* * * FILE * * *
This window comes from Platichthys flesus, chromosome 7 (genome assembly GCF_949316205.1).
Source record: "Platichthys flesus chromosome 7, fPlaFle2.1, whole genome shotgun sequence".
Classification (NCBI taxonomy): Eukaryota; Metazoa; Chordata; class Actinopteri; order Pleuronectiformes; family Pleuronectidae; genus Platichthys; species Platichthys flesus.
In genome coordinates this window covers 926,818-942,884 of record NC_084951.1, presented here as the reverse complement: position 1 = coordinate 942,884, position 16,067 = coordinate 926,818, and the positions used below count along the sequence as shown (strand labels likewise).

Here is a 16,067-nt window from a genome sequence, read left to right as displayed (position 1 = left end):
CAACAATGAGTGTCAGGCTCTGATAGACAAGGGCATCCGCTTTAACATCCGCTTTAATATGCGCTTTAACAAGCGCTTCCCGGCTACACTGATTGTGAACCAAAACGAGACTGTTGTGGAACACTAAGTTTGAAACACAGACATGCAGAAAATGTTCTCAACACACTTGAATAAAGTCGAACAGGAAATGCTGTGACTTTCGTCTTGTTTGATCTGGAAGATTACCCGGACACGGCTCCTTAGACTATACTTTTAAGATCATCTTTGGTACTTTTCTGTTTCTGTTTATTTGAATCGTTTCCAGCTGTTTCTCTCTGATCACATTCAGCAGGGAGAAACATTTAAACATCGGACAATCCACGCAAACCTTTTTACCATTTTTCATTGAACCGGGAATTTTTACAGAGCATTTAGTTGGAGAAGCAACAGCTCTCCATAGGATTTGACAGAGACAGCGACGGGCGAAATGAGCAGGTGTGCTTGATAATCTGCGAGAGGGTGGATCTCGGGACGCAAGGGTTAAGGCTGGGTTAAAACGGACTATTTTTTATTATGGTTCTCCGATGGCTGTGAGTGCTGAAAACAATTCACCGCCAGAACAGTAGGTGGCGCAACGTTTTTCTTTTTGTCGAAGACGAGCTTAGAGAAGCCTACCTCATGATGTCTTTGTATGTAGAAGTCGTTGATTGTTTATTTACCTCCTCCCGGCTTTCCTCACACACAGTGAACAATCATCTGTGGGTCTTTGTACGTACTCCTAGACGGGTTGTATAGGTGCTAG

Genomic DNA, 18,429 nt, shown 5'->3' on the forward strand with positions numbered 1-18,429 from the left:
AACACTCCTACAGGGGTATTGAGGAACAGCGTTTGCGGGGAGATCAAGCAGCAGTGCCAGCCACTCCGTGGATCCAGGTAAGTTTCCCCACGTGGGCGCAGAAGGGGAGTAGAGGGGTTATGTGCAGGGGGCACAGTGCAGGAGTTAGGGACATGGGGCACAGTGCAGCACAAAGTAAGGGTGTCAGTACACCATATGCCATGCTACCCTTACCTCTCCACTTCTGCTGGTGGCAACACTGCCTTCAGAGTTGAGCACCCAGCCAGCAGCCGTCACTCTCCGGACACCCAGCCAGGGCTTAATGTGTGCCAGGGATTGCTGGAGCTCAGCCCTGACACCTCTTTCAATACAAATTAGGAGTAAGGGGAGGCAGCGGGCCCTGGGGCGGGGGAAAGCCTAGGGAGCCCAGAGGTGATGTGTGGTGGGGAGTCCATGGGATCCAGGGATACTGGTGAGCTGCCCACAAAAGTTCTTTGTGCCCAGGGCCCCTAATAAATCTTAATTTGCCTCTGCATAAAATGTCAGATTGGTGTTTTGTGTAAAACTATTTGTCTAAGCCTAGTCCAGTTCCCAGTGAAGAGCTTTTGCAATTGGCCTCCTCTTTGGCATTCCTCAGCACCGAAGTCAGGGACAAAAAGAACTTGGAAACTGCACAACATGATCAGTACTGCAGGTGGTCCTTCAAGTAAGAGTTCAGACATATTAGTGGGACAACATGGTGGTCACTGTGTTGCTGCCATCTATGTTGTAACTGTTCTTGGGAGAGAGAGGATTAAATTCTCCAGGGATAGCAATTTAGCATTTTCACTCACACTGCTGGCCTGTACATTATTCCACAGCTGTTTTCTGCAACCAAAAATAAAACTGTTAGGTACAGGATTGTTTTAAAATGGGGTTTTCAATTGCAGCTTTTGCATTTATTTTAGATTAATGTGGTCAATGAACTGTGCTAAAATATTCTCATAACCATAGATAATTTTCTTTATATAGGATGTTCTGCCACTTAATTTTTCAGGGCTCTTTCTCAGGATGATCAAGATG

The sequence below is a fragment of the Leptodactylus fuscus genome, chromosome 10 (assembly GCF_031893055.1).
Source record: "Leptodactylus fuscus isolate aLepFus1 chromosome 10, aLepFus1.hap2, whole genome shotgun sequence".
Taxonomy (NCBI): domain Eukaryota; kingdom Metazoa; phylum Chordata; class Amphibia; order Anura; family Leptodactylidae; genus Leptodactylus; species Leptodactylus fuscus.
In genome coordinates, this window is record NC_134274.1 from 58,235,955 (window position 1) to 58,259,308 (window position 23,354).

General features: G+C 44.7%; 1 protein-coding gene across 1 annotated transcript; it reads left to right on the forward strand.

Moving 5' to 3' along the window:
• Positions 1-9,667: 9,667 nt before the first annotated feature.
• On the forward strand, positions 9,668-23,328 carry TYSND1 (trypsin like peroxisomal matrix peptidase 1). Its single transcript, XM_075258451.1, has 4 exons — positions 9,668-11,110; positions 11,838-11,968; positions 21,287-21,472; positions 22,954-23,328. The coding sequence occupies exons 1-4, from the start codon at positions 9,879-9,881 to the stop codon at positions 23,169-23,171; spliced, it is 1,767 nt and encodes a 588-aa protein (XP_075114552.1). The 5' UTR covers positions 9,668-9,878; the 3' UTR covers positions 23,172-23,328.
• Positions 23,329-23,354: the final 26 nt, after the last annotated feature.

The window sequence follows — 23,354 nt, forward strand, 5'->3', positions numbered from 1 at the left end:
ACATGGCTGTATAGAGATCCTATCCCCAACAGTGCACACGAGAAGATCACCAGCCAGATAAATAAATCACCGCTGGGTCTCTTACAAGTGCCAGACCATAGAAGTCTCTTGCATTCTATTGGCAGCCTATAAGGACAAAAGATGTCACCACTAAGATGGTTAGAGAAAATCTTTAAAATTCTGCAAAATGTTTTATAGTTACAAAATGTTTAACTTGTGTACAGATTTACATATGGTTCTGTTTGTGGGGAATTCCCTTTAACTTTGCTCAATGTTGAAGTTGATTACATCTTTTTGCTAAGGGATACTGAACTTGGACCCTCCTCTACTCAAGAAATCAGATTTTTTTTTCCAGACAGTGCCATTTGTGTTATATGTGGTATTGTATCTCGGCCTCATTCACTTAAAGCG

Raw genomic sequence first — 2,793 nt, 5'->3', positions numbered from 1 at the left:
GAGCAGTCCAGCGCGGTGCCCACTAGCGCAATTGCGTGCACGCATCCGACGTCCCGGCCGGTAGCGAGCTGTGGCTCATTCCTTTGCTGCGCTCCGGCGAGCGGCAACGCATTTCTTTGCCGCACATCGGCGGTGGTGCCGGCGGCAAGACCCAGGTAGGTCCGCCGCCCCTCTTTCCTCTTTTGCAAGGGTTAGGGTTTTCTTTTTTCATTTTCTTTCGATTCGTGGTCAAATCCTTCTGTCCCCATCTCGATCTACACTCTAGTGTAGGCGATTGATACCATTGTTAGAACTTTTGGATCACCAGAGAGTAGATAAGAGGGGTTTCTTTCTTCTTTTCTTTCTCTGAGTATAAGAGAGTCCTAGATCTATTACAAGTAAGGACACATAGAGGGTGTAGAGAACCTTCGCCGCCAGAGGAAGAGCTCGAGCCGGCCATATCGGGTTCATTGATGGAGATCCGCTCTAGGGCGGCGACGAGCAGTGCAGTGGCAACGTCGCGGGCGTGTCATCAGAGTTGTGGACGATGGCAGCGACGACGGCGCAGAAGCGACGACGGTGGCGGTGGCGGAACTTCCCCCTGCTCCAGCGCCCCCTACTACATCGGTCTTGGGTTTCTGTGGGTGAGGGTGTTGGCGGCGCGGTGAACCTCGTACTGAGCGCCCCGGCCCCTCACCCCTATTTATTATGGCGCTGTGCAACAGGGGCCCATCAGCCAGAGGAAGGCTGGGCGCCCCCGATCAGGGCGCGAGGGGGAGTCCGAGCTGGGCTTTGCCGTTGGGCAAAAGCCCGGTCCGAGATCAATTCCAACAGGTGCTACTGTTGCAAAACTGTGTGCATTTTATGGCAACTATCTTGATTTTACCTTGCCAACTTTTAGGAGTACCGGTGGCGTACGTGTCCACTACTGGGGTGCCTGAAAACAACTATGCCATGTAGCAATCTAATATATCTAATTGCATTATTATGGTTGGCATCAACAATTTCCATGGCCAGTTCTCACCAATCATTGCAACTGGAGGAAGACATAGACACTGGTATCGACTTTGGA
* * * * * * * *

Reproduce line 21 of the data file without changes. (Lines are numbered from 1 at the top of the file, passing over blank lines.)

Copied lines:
GAGCAGTCCAGCGCGGTGCCCACTAGCGCAATTGCGTGCACGCATCCGACGTCCCGGCCGGTAGCGAGCTGTGGCTCATTCCTTTGCTGCGCTCCGGCGAGCGGCAACGCATTTCTTTGCCGCACATCGGCGGTGGTGCCGGCGGCAAGACCCAGGTAGGTCCGCCGCCCCTCTTTCCTCTTTTGCAAGGGTTAGGGTTTTCTTTTTTCATTTTCTTTCGATTCGTGGTCAAATCCTTCTGTCCCCATCTCGATCTACACTCTAGTGTAGGCGATTGATACCATTGTTAGAACTTTTGGATCACCAGAGAGTAGATAAGAGGGGTTTCTTTCTTCTTTTCTTTCTCTGAGTATAAGAGAGTCCTAGATCTATTACAAGTAAGGACACATAGAGGGTGTAGAGAACCTTCGCCGCCAGAGGAAGAGCTCGAGCCGGCCATATCGGGTTCATTGATGGAGATCCGCTCTAGGGCGGCGACGAGCAGTGCAGTGGCAACGTCGCGGGCGTGTCATCAGAGTTGTGGACGATGGCAGCGACGACGGCGCAGAAGCGACGACGGTGGCGGTGGCGGAACTTCCCCCTGCTCCAGCGCCCCCTACTACATCGGTCTTGGGTTTCTGTGGGTGAGGGTGTTGGCGGCGCGGTGAACCTCGTACTGAGCGCCCCGGCCCCTCACCCCTATTTATTATGGCGCTGTGCAACAGGGGCCCATCAGCCAGAGGAAGGCTGGGCGCCCCCGATCAGGGCGCGAGGGGGAGTCCGAGCTGGGCTTTGCCGTTGGGCAAAAGCCCGGTCCGAGATCAATTCCAACAGGTGCTACTGTTGCAAAACTGTGTGCATTTTATGGCAACTATCTTGATTTTACCTTGCCAACTTTTAGGAGTACCGGTGGCGTACGTGTCCACTACTGGGGTGCCTGAAAACAACTATGCCATGTAGCAATCTAATATATCTAATTGCATTATTATGGTTGGCATCAACAATTTCCATGGCCAGTTCTCACCAATCATTGCAACTGGAGGAAGACATAGACACTGGTATCGACTTTGGA